Women Hold Few Trade Jobs In Nevada
It’s no surprise that women are a minority in trade jobs, but in Nevada, the numbers are surprisingly low.
Take a look at Las Vegas unions.
The plumbing and pipefitters union has 1,900 members and only 34 are women. There are 607 construction electrician “journeyworkers” in town, only two are women. And of the 67 ironworkers with “journeyworker” status, only one is a woman.
Reporter April Corbin wrote about this disparity for the Nevada Current.
The state has set guidelines, not quotas, for the number of women who could be involved in building trades, but so far, the number of women involved in the trades aren't even close.
In the affirmative action pledge, as it is called, apprenticeship programs have to try "in good faith" to fulfill the standard. However, Corbin said there is no definition of what "in good faith" means.
“So, that really comes down to the individuals who are running these apprenticeship programs and recruiting for these apprenticeship programs," she said. "They get to decide what constitutes a good faith effort."
To make matters worse, Corbin pointed out that oversight of these programs has been spotty at best.
The apprenticeship council is supposed to check apprenticeship programs to make sure they're meeting state standards, including recruiting more women.
However, a survey found the council had only inspected a little more than half the programs, and of those that were inspected, 99 percent were cited for not recruiting enough women.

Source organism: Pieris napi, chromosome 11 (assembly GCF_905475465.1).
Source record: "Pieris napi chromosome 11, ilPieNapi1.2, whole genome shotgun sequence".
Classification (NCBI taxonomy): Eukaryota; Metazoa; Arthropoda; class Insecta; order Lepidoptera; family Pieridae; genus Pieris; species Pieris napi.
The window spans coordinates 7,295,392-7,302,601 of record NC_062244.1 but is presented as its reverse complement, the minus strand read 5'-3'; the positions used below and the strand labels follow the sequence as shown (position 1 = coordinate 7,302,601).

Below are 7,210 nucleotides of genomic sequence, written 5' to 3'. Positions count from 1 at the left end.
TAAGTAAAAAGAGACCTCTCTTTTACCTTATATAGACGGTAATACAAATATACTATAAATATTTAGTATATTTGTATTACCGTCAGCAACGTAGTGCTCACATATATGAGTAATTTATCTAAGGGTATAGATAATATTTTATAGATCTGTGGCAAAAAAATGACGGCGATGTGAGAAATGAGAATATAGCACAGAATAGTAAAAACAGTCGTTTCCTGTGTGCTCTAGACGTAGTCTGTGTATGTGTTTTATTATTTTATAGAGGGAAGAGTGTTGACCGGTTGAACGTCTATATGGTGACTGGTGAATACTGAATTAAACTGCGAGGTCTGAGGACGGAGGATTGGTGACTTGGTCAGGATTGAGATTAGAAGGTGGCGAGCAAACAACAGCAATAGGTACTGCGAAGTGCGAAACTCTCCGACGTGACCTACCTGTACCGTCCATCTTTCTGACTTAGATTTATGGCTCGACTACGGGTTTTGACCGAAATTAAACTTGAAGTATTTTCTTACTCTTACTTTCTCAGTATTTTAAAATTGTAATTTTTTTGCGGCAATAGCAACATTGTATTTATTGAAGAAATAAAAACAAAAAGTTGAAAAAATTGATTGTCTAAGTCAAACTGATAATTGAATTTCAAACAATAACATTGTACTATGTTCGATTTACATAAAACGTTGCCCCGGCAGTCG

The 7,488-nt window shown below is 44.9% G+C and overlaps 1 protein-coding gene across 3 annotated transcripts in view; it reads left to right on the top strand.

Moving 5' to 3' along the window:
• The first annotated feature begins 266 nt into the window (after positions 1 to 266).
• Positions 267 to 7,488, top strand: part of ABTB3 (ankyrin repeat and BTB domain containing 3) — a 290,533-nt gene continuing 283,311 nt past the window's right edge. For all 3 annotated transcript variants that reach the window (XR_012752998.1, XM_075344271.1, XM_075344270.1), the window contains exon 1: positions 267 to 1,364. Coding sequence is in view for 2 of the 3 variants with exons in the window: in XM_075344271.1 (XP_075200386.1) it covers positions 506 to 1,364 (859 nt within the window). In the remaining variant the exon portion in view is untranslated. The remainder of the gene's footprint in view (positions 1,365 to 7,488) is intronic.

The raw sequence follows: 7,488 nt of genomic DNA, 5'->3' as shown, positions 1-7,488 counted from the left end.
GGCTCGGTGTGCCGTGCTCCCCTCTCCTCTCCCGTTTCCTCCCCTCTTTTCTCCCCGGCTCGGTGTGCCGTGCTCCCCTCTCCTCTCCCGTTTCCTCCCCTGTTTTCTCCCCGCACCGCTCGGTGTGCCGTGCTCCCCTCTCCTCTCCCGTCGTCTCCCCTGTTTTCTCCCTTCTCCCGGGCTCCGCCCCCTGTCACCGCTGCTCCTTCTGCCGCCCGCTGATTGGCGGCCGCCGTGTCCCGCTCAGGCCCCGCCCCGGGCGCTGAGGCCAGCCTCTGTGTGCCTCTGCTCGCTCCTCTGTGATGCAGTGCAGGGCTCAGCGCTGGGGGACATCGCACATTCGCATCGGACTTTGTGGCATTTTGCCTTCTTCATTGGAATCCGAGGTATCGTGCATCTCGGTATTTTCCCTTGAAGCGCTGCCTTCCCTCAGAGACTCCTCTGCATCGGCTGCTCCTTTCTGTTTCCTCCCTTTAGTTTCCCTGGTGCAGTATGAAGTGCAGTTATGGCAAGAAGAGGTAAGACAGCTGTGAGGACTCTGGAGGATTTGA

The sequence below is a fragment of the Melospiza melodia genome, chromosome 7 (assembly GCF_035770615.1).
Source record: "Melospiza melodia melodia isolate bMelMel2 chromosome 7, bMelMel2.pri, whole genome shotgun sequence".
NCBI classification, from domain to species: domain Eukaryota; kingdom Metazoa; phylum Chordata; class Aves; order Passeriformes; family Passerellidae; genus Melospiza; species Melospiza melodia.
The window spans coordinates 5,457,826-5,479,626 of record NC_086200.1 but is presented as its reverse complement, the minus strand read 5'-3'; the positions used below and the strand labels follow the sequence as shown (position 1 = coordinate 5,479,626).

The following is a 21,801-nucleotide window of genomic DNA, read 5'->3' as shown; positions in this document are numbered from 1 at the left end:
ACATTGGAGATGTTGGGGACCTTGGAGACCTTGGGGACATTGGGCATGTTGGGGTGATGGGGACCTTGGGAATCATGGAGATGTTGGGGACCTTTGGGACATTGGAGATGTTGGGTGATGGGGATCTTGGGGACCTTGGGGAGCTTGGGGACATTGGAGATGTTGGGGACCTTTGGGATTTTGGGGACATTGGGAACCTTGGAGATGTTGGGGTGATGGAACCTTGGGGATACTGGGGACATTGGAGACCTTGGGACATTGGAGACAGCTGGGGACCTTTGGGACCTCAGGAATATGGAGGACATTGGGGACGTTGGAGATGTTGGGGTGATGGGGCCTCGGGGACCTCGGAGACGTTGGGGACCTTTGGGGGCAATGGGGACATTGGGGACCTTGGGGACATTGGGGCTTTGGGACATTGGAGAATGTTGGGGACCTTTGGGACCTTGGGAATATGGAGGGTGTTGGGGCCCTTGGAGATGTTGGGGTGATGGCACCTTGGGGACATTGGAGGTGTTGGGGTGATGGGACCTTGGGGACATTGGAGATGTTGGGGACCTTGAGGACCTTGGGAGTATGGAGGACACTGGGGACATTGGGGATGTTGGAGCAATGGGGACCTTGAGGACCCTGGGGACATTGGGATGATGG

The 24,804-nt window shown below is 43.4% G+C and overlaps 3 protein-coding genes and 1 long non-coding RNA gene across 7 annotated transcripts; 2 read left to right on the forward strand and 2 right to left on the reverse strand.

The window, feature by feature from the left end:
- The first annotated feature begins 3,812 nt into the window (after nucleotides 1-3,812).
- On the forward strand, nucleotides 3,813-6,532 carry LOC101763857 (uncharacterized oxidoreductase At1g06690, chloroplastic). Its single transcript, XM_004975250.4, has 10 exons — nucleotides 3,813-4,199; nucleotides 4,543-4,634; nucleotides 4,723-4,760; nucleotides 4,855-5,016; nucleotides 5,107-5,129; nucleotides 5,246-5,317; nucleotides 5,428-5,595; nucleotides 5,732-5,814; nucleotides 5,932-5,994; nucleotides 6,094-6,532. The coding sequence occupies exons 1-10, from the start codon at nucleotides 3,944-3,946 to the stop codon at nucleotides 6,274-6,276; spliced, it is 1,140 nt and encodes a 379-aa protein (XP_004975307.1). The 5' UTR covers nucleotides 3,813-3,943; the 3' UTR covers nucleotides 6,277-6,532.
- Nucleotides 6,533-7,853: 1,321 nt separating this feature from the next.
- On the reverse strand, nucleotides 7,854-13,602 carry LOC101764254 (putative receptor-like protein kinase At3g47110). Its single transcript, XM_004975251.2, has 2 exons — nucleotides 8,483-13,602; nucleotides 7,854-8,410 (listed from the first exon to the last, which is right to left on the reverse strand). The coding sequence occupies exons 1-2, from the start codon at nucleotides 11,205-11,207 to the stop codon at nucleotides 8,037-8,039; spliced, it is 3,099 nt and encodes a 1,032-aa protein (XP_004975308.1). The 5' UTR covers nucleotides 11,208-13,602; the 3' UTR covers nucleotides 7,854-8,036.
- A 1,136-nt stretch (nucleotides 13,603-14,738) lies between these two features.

Building trade apprentice programs and unions say they struggle to find anybody who wants to go into a trade job, let alone women.
“They’ll say we’re having a hard time recruiting anybody because everybody keeps trying to push them towards college and they’re trying to push them away from trade programs,” she said.
Evelyn Pacheco is the first black woman to become a plumber in Nevada. She entered the field by applying for a job at the Fitzgerald's Casino downtown, which is now the D.
She wanted a maintenance job,but the person who hired her told her they would train her to do room service maintenance work, including plumbing.
After working there, she applied to be part of the pipefitters and plumbers union.
Pacheco has met her fair share of discrimination on the job.
“I got a lot of pushback,” she said. “I got ‘you’re taking a man’s job who needs to feed his family.’ And I’m like ‘I’m taking somebody’s job that needs to feed their family?’… How can you say that when I need to feed my family?”
She said the job has allowed her to buy a house and provide for her kids. Pacheco admits it is a demanding field, but it pays well in part because it is unionized, which means the pay structure is set and women get paid the same as men if they have the same experience.
Pacheco says women can most definitely do the work but many just don't know it's available to them.
“It’s not a ‘no' thing," she says."It’s an ‘I didn’t know that."
Pacheco is starting a program to get more women into the building trades but she doesn't think the state is doing its part.
She believes the union should be recruiting women and people of color in neighborhoods in Las Vegas that need help. She said union members recruit friends or family members sometimes from other states rather than "insourcing" for people in Southern Nevada.
There is some hope. Besides the effort Pacheco is making, the apprenticeship council is now under the Governor's Office for Workforce Innovation, and a new board has been appointed. The board's director has promised better oversight.
Corbin said the industry can't just change the word to "journeyworker" from "journeymen" and think they've accomplished non-discrimination. They have to put in an effort.
“They pledged publicly and on paper to make this effort to do that and they haven’t," she said. "That is suspect."
(Editor's note: This story originally aired August 2018)
April Corbin, reporter, Nevada Current; Evelyn Pacheco, first black woman to become a plumber in Nevada